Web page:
Tulips are Old World, rather than New World, plants, with the origins of the species
lying in Central Asia. They became an integral part of the gardens of the Ottoman Empire
from the sixteenth century onward, and, soon after, part of European life as well. Holland,
Line in particular, became famous for its cultivation of the flower.
(5) A tenuous line marked the advance of the tulip to the New World, where it was
unknown in the wild. The first Dutch colonies in North America had been established
in New Netherland by the Dutch West India Company in 1624, and one individual who
settled in New Amsterdam (today's Manhattan section of New York City) in 1642
described the flowers that bravely colonized the settlers' gardens. They were the same
(10) flowers seen in Dutch still-life paintings of the time: crown imperials, roses, carnations,
and of course tulips. They flourished in Pennsylvania too, where in 1698 William Penn
received a report of John Tateham's "Great and Stately Palace," its garden full of tulips.
By 1760, Boston newspapers were advertising 50 different kinds of mixed tulip "roots."
But the length of the journey between Europe and North America created many
(15) difficulties. Thomas Hancock, an English settler, wrote thanking his plant supplier for
a gift of some tulip bulbs from England, but his letter the following year grumbled that
they were all dead.
Tulips arrived in Holland, Michigan, with a later wave of early nineteenth-century
Dutch immigrants who quickly colonized the plains of Michigan. Together with many
(20) other Dutch settlements, such as the one at Pella. Iowa, they established a regular demand
for European plants. The demand was bravely met by a new kind of tulip entrepreneur, the
traveling salesperson. One Dutchman, Hendrick van der Schoot, spent six months in 1849
traveling through the United States taking orders for tulip bulbs. While tulip bulbs were
traveling from Europe to the United States to satisfy the nostalgic longings of homesick
(25) English and Dutch settlers, North American plants were traveling in the opposite
direction. In England, the enthusiasm for American plants was one reason why tulips
dropped out of fashion in the gardens of the rich and famous.
【題組】31. The word "integral" in line 2 is closest in meaning to
You are visiting a European capital and you would like to take in some of the sights. But you are not so 6 on
shelling out for an expensive tourist bus to be assailed by a loud commentary. So why not try public transport? It is
cheap, it is fun to sit among the locals, and certain bus and tram routes are so 7 that they could have been set
specifically with sightseers in mind.
For example, in Berlin, you can journey through recent German history on the No. 100 double-decker bus as it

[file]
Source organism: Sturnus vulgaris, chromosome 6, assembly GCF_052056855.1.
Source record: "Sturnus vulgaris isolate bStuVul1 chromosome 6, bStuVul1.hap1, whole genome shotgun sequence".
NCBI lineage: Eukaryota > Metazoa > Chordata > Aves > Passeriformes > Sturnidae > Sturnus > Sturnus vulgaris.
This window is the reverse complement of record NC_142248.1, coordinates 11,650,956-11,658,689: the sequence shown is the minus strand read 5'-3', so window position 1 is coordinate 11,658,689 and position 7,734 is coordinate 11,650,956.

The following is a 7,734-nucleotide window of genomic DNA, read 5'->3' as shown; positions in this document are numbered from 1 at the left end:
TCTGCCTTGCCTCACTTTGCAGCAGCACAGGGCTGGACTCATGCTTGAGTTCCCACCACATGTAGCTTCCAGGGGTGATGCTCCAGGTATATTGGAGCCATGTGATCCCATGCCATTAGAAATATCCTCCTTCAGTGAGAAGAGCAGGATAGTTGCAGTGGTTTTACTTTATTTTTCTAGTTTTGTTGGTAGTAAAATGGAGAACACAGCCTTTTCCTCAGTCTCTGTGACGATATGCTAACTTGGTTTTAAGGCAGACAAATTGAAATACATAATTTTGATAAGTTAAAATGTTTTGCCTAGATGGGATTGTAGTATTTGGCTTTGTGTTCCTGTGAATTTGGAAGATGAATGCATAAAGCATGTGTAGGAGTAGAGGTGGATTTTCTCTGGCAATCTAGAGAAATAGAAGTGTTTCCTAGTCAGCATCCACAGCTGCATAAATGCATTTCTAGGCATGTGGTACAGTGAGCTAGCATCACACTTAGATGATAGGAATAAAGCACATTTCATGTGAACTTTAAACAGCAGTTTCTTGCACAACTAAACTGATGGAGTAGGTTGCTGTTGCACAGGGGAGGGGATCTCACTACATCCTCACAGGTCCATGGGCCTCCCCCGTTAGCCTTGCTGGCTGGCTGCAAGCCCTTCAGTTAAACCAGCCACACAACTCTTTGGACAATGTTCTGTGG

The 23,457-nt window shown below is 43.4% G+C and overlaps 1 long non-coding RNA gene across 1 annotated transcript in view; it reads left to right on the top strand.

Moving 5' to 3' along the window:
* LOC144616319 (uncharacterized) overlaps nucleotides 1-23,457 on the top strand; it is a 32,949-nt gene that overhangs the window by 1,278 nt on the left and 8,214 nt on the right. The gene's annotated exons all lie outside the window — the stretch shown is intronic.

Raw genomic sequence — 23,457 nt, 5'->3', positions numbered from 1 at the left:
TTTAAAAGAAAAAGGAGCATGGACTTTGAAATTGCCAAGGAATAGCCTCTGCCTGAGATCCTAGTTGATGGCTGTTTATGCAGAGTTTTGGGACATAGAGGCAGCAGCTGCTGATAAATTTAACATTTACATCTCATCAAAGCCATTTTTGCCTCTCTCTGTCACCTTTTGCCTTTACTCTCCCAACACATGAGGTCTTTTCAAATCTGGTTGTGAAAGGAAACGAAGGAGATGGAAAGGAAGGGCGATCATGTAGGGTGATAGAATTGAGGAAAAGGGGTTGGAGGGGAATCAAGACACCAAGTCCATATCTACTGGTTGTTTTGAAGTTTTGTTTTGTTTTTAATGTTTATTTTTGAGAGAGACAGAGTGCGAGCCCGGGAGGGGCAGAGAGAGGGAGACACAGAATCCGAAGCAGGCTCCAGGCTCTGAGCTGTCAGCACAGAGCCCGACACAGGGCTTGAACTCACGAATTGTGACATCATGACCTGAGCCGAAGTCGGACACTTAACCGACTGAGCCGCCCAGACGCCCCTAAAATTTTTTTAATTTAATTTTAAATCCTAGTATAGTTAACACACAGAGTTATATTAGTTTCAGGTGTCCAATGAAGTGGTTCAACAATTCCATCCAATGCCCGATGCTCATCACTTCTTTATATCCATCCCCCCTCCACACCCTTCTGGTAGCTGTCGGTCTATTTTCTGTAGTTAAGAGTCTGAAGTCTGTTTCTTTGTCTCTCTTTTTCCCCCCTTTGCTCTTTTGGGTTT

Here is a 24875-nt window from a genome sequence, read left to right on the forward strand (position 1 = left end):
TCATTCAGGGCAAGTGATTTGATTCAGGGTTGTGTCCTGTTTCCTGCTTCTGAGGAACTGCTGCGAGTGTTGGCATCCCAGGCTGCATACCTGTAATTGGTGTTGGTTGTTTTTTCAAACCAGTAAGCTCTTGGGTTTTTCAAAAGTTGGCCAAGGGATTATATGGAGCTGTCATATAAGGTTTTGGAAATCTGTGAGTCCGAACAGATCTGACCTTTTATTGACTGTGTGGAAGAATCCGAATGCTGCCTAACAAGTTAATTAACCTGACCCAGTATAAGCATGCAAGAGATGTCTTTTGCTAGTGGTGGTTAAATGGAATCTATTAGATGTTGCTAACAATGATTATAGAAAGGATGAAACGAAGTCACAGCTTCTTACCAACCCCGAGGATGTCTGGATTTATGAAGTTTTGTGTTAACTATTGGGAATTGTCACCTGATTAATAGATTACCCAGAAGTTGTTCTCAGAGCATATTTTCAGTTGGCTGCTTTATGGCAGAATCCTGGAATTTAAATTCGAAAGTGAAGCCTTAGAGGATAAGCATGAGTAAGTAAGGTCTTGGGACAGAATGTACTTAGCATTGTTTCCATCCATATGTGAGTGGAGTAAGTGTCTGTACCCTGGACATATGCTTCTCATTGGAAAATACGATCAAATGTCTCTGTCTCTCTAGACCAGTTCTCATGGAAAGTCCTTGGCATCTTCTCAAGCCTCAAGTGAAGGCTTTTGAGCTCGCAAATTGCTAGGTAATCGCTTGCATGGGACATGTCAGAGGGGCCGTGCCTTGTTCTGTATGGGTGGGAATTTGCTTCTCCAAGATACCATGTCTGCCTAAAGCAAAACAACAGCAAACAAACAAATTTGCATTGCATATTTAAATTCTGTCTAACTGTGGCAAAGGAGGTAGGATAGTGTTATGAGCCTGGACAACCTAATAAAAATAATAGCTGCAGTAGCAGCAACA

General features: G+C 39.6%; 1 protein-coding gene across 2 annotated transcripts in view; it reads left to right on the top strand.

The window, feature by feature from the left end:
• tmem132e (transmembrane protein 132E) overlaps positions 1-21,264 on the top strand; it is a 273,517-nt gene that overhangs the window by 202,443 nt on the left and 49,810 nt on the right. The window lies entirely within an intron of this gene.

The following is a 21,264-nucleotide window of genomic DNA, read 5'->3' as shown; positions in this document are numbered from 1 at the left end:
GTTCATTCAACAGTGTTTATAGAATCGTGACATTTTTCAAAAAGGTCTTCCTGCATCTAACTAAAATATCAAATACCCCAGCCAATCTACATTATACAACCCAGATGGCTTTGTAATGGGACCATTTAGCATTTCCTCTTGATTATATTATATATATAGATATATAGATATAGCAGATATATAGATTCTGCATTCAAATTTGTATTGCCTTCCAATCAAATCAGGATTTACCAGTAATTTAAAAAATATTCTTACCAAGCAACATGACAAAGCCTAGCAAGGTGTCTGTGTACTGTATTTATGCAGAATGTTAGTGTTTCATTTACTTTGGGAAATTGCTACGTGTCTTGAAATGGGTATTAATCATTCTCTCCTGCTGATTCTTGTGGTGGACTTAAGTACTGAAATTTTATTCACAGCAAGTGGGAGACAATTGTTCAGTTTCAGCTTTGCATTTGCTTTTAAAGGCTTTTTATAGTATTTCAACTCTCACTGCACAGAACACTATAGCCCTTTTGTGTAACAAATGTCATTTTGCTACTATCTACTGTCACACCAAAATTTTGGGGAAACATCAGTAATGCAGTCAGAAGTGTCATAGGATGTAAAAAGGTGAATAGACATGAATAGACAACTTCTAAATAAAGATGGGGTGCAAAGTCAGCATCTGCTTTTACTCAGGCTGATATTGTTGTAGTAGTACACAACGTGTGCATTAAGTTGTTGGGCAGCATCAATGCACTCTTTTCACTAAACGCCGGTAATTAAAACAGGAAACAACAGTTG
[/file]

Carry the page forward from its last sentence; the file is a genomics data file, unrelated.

crosses from the former West Berlin to what was once East Berlin. 8 it at the zoo. Then look for the
bomb-damaged Kaiser Wilhelm Church tower, which stands as a 9 of the horrors of war. After passing the
House of World Cultures, known by locals as the Pregnant Oyster, the bus approaches the Reichstag with a huge
glass dome that sits over the plenary hall.
Passing the Brandenburg Gate, you travel on Unter den Linden boulevard with its elegant 18th century
buildings, which contrast sharply with the 10 East bloc architecture of Alexanderplatz, the final stop. Journey
time: about 30 minutes.
【題組】7 (A)decorative (B)dramatic (C)ornamental (D)scenic
10. Pines are trees in the genus Pinus in the family Pinaceae. Certain pine trees are
deliberately dwarfed for ornamental purposes and are well-loved during the Christmas
(A) decorative (B) diverse (C) constructive
(D) versatile (E) medicinal
II. Grammar and Structure
Part I: Choose the letter of the underlined part that is NOT correct in usage.
Of all the accessories and adornments to garments one perhaps pays least of all attention to buttons. Functional and often
unexciting, replaced by zip fasteners or hooks and eyes there is, one would think, nothing much to be said about the humble
Yet it is very probable that buttons started life as ornaments; certainly it is not known that they had any practical function
until the 13th century. By the 14th century buttons were once again ornamental, often lavishly so, to such an extent that it was by
no means uncommon for a person of wealth and consequence to have as many as 300 buttons on a single article of dress.
Unimaginable as it seems today, sewing superfluous buttons on clothes became a craze—not one that seems harmful to us
though some Italians took a different view and a law against buttons was enforced in Florence. No buttons were to be worn on
the upper arms; penalty for disobedience—a sound whipping. (How often this had to be carried out, history does not relate!)
Most of the buttons on modern clothes which could be called decorative once did in fact serve a useful purpose. Buttons on
boots are one good example. Sleeve buttons on men’s coats are a reminder of the days when the fashion was for wearing shirts
with frilly lace cuffs.
On the tails of a modern tail coat there are indeed buttons which are purely ornamental but in earlier days horsemen used
these buttons to keep the tails out of harm’s way.
With regard to the side on which clothes are buttoned, originally both male and female dress was buttoned on the left hand
side. Changes came when men had to have access to their swords.
So perhaps it is worth taking a look at buttons.
【題組】32. Buttons on the tails of a modern tail coat ______.
(A) were always purely ornamental
(B) were used to keep the horse’s tail out of the way
(C) are now only used by horsemen to stop their tails being harmed
(D) were once useful to horsemen